Between the world and the still glacier lakeEach year on Janai Purnima, thousands of pilgrims head to the abode of the gods -- Gosainkunda, the holy lake. The pandemic didn’t deter the devotees.
When my friend asked me if I wanted to visit Gosainkunda with her family last Thursday, I jumped on the idea. My logic was that amid the Covid-19 pandemic, fewer travellers would head to the holy lake for Janai Purnima, which would mean a quiet time in the serene landscape. It was a brilliant plan. Only I didn’t realise that there would be thousands who would be thinking the same.
At Dhunche close to midnight, I was still looking for a room to accommodate our group of five. Unfortunately, the locals informed us that there were no rooms available. When we finally managed a room, we knew the journey ahead would not be easy, and it would be a race to book hotel services along the way. Many people had turned up to make a pilgrimage to the holy lake at an elevation of 4,380 metres, two days away.
On the trail, however, these things didn’t matter. In the monsoon drizzle, we strolled, enjoying the natural sounds of the woods we passed through. The sweet smell of the damp earth beneath me invigorated my senses. The green view of the season filled me with wonder. Everything on the trail was exciting. And even something as simple as potato and yak cheese tasted divine.
But at Buddha Mandir above Laurebina, we had trouble finding a room again. Like hundreds of pilgrims, we had no option but to take shelter under the open sky with just the tarpaulin and thin mats as our makeshift accommodation. It was cold and uncomfortable as we shifted sides. No one was sleeping. You could hear people rambling with each other.
I stared at the plastic ceiling, thinking if I should cover my face with my mask. But because the air was thinning with the altitude, I tried to distract myself from the idea. Perhaps, near the gods, the virus would weaken and be at bay. I choked on my logic.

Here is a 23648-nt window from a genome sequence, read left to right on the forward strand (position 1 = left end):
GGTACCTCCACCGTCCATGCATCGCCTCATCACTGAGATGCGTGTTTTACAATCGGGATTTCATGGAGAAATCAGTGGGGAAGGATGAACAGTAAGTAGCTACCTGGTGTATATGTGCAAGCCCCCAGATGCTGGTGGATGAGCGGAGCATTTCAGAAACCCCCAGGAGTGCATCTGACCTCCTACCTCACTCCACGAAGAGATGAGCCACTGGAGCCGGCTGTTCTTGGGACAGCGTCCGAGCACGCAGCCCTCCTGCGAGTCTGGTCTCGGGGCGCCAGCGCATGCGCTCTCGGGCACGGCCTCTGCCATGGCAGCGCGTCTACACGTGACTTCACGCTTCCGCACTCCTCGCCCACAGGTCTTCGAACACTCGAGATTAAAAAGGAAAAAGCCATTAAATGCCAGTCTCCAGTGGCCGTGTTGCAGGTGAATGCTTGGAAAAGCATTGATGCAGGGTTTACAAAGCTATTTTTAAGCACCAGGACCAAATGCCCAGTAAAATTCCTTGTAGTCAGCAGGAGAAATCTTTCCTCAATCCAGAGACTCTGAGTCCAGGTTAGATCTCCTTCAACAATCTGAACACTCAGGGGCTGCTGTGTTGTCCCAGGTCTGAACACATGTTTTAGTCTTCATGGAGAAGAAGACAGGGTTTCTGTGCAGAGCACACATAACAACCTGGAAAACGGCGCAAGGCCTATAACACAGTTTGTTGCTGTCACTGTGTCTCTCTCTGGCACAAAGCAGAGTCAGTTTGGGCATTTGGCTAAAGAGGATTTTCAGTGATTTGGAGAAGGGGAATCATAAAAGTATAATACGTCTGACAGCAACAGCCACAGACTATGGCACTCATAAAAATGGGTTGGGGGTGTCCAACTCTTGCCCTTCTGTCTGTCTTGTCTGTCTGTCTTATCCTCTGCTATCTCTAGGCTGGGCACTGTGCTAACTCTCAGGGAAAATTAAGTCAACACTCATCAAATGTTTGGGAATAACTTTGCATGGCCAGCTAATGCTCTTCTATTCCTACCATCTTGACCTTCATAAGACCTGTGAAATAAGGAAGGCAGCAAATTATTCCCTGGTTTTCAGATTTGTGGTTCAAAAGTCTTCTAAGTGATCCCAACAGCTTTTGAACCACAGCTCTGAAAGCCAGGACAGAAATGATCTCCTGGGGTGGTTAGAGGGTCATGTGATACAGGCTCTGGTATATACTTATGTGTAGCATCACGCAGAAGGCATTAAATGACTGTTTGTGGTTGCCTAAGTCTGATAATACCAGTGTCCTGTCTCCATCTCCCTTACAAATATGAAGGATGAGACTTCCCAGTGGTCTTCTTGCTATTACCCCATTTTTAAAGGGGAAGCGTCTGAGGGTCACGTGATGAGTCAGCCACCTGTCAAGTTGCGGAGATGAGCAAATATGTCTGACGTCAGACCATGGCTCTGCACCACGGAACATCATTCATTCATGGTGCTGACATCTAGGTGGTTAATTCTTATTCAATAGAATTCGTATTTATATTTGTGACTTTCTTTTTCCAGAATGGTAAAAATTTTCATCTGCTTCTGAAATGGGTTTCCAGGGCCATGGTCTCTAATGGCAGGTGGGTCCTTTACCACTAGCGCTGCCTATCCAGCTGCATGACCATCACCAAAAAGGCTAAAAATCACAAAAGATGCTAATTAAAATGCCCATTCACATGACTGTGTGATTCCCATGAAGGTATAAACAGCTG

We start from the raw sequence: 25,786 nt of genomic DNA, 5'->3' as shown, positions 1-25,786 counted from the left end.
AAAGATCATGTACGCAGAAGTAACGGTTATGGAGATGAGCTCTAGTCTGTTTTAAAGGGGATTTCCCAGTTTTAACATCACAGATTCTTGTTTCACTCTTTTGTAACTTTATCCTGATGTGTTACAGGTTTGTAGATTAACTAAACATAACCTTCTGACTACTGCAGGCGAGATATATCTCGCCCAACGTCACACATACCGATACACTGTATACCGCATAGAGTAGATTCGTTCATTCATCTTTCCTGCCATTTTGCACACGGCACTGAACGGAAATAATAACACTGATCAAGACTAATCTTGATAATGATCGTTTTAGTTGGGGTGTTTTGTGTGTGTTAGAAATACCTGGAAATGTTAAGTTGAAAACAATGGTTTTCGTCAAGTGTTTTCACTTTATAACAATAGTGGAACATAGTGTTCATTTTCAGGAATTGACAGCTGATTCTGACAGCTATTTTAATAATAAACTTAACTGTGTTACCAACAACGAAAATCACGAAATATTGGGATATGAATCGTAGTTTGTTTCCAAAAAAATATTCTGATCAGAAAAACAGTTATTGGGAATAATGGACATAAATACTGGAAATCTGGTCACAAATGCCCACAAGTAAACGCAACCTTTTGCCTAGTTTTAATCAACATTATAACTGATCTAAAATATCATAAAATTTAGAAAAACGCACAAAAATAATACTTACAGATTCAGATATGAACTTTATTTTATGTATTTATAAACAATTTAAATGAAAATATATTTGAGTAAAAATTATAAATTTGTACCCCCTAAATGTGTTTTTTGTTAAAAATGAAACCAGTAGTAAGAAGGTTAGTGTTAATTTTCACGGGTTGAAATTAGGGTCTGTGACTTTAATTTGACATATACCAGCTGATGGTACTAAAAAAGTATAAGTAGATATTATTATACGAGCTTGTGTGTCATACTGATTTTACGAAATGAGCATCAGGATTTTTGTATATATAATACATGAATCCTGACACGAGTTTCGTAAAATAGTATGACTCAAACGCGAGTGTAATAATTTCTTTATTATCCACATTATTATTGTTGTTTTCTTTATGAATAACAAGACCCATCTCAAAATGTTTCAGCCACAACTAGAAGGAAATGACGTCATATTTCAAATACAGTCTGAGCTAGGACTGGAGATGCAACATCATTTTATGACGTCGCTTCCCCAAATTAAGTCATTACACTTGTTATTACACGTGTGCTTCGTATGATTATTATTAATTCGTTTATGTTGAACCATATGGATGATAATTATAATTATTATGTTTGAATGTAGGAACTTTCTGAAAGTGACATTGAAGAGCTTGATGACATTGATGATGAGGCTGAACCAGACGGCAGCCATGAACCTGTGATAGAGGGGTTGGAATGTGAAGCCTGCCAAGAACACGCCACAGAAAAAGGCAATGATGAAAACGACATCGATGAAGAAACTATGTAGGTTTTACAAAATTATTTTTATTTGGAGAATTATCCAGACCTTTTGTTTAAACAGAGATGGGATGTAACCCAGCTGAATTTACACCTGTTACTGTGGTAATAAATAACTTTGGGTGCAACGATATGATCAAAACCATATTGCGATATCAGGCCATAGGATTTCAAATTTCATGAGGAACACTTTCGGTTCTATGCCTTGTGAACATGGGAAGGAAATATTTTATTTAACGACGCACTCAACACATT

When the morning arrived, I shoved off my reasoning and walked towards the glacial lake with my group, and upon reaching Gosainkunda, nothing else mattered. I was at peace with myself. The lake was stunning and surreal, as I had heard.
The soreness of the night disappeared after I took three daring dips in the icy water. Some pilgrims meditated before the lake, others changed their janais after taking a bath in the kunda. And I shivered in my euphoria and longed to stay back as some pilgrims packed their bags hurriedly to leave for home.
In that moment of clarity, I realised how the pandemic had burdened my shoulders too, like many people in the country. And in letting go of the anxiousness of the times, I could live a little more calmly. There on the edge of the lake, I took deep breaths and contemplated the profound landscape before me. As people performed their prayers and rituals, I heaved a sigh of relief from between the world and the still glacial lake.